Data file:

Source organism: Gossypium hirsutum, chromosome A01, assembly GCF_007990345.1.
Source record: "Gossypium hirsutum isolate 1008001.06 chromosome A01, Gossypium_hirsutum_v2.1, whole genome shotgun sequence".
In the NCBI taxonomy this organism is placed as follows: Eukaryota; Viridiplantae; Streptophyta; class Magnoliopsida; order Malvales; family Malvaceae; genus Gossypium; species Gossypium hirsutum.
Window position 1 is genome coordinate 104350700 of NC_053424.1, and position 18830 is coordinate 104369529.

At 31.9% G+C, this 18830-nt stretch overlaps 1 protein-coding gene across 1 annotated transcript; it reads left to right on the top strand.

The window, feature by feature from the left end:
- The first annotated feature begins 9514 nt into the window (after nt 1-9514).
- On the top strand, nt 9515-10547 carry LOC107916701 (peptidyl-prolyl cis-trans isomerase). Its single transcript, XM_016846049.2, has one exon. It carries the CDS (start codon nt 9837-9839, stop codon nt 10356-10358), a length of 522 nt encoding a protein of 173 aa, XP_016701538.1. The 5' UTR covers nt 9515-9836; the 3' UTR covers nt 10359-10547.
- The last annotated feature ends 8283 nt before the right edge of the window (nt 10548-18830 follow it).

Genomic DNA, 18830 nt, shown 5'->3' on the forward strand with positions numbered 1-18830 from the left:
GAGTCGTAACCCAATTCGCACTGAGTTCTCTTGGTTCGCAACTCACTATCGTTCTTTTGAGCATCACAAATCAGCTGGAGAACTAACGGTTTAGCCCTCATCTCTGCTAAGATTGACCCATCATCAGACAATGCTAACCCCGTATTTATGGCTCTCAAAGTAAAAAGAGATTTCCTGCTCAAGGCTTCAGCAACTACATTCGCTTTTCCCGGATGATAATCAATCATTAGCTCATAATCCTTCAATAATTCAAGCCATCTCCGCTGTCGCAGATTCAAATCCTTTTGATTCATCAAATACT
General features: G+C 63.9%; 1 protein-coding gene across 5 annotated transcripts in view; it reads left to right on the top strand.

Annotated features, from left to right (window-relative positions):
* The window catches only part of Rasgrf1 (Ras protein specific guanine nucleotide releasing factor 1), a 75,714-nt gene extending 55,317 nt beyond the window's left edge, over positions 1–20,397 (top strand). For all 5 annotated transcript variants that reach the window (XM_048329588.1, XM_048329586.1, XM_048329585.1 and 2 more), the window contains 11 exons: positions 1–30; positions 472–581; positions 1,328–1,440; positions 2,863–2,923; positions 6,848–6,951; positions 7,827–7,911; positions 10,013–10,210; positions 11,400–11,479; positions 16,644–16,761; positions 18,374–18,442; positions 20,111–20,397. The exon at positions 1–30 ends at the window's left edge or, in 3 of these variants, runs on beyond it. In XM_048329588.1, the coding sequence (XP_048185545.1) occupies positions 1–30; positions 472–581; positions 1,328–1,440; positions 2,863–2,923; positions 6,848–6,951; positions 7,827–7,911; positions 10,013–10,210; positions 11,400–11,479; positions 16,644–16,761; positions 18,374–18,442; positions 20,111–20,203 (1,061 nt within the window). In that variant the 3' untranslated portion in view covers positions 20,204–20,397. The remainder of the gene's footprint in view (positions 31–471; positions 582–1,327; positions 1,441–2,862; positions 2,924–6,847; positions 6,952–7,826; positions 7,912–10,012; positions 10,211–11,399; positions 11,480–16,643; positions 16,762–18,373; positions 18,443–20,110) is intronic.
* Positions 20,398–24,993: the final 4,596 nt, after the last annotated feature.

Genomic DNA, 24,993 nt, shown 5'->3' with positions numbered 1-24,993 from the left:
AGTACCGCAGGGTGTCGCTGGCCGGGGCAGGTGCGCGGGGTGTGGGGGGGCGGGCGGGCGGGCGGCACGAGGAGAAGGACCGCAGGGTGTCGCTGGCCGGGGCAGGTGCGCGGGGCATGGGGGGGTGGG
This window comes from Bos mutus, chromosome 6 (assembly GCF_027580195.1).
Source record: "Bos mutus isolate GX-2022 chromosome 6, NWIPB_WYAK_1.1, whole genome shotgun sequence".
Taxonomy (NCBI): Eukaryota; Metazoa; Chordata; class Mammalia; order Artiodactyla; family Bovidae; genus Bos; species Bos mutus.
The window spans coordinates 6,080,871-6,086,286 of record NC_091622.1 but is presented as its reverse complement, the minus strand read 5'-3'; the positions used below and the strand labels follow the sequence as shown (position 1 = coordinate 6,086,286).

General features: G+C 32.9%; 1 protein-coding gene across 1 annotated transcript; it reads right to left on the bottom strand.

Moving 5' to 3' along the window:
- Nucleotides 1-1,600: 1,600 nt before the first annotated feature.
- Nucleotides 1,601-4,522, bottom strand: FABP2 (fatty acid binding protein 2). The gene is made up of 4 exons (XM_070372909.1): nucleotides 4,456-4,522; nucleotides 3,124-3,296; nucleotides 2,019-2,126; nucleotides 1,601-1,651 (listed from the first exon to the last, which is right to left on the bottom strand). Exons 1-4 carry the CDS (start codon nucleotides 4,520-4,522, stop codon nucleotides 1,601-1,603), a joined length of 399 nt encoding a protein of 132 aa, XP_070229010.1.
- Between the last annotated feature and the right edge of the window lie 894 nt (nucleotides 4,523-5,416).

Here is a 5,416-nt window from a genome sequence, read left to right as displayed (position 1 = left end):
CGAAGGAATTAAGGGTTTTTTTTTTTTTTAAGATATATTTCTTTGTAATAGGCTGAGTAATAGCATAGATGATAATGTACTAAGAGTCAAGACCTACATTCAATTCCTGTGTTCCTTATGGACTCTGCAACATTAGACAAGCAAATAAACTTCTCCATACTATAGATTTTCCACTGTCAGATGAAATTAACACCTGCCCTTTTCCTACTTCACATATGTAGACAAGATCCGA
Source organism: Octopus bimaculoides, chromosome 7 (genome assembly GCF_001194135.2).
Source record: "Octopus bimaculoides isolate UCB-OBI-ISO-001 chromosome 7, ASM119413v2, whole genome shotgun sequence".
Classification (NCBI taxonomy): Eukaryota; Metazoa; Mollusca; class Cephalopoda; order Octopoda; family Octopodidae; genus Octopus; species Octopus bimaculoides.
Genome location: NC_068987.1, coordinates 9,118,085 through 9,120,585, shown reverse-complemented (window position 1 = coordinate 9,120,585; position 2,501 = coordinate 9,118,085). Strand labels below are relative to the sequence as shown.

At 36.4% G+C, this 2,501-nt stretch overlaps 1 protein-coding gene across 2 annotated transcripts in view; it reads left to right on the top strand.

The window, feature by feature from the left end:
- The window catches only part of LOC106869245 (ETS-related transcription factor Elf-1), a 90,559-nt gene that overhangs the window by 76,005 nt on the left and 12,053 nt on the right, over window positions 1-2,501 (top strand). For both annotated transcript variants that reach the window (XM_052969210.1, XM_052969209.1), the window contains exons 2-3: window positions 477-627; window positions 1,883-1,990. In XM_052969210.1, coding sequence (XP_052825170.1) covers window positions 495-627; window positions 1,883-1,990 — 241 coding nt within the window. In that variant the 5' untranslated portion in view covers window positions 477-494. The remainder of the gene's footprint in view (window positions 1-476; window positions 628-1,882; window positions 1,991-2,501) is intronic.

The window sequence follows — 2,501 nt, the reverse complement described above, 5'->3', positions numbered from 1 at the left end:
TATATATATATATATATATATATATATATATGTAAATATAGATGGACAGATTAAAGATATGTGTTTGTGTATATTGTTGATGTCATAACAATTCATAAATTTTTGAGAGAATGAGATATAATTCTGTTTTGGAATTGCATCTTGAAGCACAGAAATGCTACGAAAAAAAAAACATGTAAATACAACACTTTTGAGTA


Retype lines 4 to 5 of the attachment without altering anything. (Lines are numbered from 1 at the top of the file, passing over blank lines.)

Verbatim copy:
Window position 1 is genome coordinate 104350700 of NC_053424.1, and position 18830 is coordinate 104369529.

At 31.9% G+C, this 18830-nt stretch overlaps 1 protein-coding gene across 1 annotated transcript; it reads left to right on the top strand.